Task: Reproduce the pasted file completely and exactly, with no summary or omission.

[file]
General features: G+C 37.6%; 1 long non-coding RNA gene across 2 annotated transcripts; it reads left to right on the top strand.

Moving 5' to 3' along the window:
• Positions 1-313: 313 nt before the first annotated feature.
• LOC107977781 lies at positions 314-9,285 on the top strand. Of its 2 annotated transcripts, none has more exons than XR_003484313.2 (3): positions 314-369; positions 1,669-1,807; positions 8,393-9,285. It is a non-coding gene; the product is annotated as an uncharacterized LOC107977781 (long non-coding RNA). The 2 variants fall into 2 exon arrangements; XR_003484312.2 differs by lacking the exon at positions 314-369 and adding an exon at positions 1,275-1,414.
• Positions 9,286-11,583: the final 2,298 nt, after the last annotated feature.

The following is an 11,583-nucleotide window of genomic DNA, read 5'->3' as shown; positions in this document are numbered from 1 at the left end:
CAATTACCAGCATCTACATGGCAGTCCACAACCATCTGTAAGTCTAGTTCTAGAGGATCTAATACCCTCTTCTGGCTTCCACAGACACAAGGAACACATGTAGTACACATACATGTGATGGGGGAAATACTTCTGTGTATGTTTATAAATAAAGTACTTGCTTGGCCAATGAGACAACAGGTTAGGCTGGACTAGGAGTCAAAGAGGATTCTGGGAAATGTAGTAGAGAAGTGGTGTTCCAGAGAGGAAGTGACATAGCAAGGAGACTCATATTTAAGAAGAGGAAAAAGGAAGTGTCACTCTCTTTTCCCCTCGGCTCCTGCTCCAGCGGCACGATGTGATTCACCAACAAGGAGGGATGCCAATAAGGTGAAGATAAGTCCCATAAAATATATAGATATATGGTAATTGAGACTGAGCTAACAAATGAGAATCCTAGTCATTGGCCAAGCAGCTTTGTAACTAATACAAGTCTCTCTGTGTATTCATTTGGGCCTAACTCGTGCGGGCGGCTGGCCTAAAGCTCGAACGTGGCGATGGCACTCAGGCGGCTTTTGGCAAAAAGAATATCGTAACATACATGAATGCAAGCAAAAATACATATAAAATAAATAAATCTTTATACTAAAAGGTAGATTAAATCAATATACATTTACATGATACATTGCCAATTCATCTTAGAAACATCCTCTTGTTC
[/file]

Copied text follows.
General features: G+C 37.6%; 1 long non-coding RNA gene across 2 annotated transcripts; it reads left to right on the top strand.

Moving 5' to 3' along the window:
• Positions 1-313: 313 nt before the first annotated feature.
• LOC107977781 lies at positions 314-9,285 on the top strand. Of its 2 annotated transcripts, none has more exons than XR_003484313.2 (3): positions 314-369; positions 1,669-1,807; positions 8,393-9,285. It is a non-coding gene; the product is annotated as an uncharacterized LOC107977781 (long non-coding RNA). The 2 variants fall into 2 exon arrangements; XR_003484312.2 differs by lacking the exon at positions 314-369 and adding an exon at positions 1,275-1,414.
• Positions 9,286-11,583: the final 2,298 nt, after the last annotated feature.

The following is an 11,583-nucleotide window of genomic DNA, read 5'->3' as shown; positions in this document are numbered from 1 at the left end:
CAATTACCAGCATCTACATGGCAGTCCACAACCATCTGTAAGTCTAGTTCTAGAGGATCTAATACCCTCTTCTGGCTTCCACAGACACAAGGAACACATGTAGTACACATACATGTGATGGGGGAAATACTTCTGTGTATGTTTATAAATAAAGTACTTGCTTGGCCAATGAGACAACAGGTTAGGCTGGACTAGGAGTCAAAGAGGATTCTGGGAAATGTAGTAGAGAAGTGGTGTTCCAGAGAGGAAGTGACATAGCAAGGAGACTCATATTTAAGAAGAGGAAAAAGGAAGTGTCACTCTCTTTTCCCCTCGGCTCCTGCTCCAGCGGCACGATGTGATTCACCAACAAGGAGGGATGCCAATAAGGTGAAGATAAGTCCCATAAAATATATAGATATATGGTAATTGAGACTGAGCTAACAAATGAGAATCCTAGTCATTGGCCAAGCAGCTTTGTAACTAATACAAGTCTCTCTGTGTATTCATTTGGGCCTAACTCGTGCGGGCGGCTGGCCTAAAGCTCGAACGTGGCGATGGCACTCAGGCGGCTTTTGGCAAAAAGAATATCGTAACATACATGAATGCAAGCAAAAATACATATAAAATAAATAAATCTTTATACTAAAAGGTAGATTAAATCAATATACATTTACATGATACATTGCCAATTCATCTTAGAAACATCCTCTTGTTC